The Houseboats of Amsterdam

The Hendrika Maria alongside the Prinsengracht

The sitting room features comfy 50’s style easy chairs

How gear was stored when the museum was a working vessel

Entry to the head. What’s wrong with this picture?

Sleeping Nook: not for the claustrophobic

The museum even displays flyers for other houseboats for sale
All houseboats must have utility hookups to shore  |  photos and post by Larry Clinton

On a late April visit to Amsterdam, Jane and I discovered the Houseboat Museum, and were struck by the parallels between the Dutch waterfront community and our own.

The museum is housed in the Hendrika Maria, a former freighter, built in 1914. Until the 1960s the boat primarily transported sand and gravel, then was converted into a residence for more than 20 years. Today it is still furnished with a homey décor, supplemented with informative plaques and display materials.

The Hendrika Maria is moored alongside the Prinsengracht in the center of the city, bordering the Jordaan district known for beautiful houses, nice restaurants and original shops.

We entered at the stern, down five steps. Measuring 23 x 4.5m, with living space of 80m², this houseboat is equal in size to the average Amsterdam apartment and has plenty of headroom. After registering, we were given laminated guides and were free to explore at our own pace.

Plumbing is similar to our homes, though the terminology varies a bit: “Wastewater is pumped away by a mill-pump which is located behind the toilet. The mill-pump mulches the waste and pumps all waste water through a small pipe and into the sewer system.” As we left the museum, we could see the gas, water, electricity, telephone and sewage lines connecting the houseboat to shore.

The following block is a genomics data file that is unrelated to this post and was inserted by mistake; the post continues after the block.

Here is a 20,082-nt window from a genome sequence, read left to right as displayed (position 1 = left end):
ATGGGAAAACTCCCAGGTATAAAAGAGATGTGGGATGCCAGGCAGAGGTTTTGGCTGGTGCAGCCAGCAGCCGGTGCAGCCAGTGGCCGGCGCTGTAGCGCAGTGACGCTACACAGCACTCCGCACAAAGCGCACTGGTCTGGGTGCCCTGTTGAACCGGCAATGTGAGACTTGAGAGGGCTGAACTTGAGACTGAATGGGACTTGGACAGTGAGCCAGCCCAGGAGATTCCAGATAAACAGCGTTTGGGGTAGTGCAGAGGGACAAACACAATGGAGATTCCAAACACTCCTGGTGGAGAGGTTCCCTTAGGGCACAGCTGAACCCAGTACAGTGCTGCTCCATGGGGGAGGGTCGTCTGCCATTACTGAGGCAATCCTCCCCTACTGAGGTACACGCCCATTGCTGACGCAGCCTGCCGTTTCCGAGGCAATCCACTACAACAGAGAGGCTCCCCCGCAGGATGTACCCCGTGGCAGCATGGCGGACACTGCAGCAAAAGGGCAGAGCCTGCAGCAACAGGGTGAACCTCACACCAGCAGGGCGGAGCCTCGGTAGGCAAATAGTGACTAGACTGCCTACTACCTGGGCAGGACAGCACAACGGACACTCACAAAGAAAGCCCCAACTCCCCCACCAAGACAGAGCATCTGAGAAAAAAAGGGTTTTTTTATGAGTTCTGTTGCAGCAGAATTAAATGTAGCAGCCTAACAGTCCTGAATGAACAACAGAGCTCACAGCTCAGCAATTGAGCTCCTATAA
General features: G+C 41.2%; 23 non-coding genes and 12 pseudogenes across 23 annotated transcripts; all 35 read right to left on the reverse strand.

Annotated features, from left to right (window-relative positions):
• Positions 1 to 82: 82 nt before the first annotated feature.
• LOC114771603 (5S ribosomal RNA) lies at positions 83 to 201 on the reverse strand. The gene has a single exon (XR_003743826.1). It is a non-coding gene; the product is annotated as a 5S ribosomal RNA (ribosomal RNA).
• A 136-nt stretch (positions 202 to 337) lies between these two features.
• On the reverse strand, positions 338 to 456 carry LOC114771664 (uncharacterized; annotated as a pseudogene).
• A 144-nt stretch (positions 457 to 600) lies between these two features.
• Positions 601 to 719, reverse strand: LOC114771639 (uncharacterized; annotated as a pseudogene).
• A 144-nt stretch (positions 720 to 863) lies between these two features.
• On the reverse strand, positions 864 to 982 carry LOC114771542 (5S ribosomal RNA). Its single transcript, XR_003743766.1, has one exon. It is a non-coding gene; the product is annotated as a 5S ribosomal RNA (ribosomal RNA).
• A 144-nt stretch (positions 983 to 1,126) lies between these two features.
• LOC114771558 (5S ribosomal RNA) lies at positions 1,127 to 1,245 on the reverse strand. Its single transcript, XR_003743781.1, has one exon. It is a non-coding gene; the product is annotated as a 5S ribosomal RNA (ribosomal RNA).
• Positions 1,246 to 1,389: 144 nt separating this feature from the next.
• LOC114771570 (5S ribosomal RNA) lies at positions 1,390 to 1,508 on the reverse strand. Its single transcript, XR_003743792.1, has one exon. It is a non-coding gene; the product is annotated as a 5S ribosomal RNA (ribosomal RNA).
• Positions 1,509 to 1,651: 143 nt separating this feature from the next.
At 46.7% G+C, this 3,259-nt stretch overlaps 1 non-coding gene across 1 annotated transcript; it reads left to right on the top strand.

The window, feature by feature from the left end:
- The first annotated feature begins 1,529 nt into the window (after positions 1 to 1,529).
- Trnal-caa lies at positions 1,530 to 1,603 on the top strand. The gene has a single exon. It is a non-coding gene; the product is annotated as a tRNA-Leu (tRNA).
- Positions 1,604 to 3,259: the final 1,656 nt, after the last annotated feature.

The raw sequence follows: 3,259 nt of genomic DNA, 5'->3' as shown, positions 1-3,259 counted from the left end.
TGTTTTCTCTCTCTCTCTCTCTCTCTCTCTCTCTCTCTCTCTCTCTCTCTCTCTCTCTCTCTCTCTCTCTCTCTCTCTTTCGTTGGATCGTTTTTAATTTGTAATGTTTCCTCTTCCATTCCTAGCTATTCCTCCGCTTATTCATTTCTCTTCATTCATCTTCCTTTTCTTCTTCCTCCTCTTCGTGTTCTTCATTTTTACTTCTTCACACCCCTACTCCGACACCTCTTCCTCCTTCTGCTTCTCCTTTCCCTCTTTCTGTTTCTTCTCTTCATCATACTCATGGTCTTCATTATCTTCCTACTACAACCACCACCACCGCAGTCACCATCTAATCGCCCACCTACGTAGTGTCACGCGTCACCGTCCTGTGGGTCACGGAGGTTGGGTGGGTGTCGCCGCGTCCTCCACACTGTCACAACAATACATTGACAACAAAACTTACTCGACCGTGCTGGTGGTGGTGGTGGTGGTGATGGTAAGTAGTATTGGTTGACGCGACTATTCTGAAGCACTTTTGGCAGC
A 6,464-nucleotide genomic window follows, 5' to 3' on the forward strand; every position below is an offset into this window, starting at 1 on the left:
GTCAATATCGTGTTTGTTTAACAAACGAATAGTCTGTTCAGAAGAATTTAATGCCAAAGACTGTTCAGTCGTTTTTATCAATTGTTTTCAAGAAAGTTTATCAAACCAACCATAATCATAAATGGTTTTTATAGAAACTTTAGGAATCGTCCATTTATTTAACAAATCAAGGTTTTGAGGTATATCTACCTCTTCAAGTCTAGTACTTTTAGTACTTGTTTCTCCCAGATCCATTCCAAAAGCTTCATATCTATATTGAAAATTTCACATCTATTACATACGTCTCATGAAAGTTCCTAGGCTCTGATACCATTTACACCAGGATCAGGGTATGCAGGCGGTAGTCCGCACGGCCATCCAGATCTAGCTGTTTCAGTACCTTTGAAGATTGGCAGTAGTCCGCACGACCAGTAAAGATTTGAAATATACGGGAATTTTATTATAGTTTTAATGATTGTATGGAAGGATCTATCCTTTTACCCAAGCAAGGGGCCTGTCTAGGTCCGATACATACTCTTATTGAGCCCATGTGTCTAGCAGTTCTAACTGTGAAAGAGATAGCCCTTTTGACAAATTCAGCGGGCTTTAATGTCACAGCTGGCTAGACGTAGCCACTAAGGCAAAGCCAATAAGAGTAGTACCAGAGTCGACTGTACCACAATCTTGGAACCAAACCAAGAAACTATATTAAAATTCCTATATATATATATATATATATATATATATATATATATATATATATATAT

The museum is part of a 22-stop self-guided houseboat walking tour, which brought out other similarities to our community. There are far more houseboats in Amsterdam─2256─but as in Sausalito, there are no available berths. Amsterdam houseboats cost slightly less than homes but require a lot more maintenance. Plus, owners pay mooring rent, and taxes, based on the houseboat’s value.
While most of the houseboats in Amsterdam were originally freighters or canal barges, there are a number that were built from scratch as floating homes, some with concrete barges. It is an eclectic, colorful community much like our own, with whimsical touches like those on our own docks.

At the Houseboat Museum’s website, you can find more information, including a link to a PDF guide for the walking tour.